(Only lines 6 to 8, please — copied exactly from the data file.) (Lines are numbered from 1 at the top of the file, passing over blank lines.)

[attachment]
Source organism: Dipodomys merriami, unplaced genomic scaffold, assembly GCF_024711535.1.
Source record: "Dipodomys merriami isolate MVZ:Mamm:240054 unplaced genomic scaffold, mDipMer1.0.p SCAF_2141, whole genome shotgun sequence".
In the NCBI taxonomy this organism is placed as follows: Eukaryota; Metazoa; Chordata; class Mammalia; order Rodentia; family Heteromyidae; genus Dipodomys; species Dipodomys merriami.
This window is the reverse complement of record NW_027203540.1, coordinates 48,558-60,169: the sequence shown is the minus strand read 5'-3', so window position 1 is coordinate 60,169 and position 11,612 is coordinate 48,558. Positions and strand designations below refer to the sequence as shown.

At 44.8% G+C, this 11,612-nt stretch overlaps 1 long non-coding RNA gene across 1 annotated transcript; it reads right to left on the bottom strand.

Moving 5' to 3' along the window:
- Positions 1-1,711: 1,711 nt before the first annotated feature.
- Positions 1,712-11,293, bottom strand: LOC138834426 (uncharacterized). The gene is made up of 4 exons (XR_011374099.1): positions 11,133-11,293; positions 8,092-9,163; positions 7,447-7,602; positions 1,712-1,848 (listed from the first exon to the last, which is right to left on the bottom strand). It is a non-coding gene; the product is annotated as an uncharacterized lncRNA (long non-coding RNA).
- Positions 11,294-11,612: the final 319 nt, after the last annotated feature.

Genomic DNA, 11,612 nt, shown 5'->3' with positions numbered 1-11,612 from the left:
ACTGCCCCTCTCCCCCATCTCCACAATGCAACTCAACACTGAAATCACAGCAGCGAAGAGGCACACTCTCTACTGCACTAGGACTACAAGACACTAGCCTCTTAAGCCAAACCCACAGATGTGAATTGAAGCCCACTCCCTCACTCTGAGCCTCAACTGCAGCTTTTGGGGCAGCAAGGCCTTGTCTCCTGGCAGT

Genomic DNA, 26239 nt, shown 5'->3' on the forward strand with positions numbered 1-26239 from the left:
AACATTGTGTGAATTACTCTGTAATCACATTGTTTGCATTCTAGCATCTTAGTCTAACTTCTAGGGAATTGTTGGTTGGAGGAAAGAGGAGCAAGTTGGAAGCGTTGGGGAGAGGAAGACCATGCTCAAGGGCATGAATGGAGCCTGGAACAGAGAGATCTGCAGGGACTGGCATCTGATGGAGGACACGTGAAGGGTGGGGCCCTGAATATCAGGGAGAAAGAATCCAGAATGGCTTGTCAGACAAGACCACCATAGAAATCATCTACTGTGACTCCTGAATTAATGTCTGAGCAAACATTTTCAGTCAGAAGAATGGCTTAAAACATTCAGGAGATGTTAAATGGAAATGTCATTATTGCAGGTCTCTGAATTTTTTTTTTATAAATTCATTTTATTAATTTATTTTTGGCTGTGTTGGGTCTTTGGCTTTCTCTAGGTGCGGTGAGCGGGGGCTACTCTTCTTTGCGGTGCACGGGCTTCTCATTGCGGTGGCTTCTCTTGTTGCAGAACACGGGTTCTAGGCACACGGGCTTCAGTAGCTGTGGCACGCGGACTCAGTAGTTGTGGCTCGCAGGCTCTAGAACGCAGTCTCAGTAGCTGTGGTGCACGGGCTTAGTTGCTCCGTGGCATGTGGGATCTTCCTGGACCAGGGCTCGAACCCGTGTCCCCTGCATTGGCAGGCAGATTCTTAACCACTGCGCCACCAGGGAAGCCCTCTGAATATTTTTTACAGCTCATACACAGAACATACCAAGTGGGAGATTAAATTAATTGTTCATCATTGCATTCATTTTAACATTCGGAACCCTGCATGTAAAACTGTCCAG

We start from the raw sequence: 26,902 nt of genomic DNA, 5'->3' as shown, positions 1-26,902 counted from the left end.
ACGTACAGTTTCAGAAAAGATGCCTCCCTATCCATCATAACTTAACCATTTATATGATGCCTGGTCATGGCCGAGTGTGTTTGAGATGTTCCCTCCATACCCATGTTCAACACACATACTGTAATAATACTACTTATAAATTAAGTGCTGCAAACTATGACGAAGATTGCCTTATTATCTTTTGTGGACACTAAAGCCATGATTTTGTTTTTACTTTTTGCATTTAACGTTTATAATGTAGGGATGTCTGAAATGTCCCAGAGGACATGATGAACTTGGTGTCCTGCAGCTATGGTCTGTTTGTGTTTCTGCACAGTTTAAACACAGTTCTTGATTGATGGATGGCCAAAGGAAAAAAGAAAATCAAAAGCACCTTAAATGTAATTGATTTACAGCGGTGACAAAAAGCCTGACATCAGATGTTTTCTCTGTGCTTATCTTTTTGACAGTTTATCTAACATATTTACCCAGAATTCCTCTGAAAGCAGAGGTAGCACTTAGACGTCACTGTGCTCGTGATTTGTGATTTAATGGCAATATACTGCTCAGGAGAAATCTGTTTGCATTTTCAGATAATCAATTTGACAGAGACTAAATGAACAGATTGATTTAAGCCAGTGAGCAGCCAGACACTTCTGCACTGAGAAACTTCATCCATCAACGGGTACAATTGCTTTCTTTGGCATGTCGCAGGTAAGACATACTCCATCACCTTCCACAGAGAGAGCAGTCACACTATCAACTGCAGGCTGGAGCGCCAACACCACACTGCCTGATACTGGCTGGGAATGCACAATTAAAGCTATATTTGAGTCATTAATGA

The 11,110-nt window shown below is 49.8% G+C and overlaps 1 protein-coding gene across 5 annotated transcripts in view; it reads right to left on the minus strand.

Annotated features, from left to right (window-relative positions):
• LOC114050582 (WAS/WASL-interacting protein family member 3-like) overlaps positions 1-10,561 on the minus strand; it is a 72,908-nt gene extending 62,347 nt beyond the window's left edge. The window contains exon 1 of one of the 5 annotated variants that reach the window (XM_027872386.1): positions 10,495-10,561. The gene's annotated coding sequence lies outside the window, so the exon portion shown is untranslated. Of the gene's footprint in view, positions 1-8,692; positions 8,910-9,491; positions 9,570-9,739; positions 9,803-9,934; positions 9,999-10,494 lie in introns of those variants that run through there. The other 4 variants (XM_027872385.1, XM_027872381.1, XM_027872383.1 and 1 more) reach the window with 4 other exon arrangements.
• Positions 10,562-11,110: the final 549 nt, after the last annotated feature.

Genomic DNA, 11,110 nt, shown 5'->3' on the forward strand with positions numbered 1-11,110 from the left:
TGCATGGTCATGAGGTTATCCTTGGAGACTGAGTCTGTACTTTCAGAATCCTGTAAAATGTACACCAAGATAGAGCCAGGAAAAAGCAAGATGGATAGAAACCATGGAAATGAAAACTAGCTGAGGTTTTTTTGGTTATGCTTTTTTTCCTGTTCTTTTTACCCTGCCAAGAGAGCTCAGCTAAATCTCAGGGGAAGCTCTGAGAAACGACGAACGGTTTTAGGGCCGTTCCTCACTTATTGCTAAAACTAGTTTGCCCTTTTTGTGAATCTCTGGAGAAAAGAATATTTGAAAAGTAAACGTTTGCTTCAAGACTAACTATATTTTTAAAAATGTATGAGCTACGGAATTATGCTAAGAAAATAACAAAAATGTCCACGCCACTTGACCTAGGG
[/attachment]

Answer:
Moving 5' to 3' along the window:
- Positions 1-1,711: 1,711 nt before the first annotated feature.
- Positions 1,712-11,293, bottom strand: LOC138834426 (uncharacterized). The gene is made up of 4 exons (XR_011374099.1): positions 11,133-11,293; positions 8,092-9,163; positions 7,447-7,602; positions 1,712-1,848 (listed from the first exon to the last, which is right to left on the bottom strand). It is a non-coding gene; the product is annotated as an uncharacterized lncRNA (long non-coding RNA).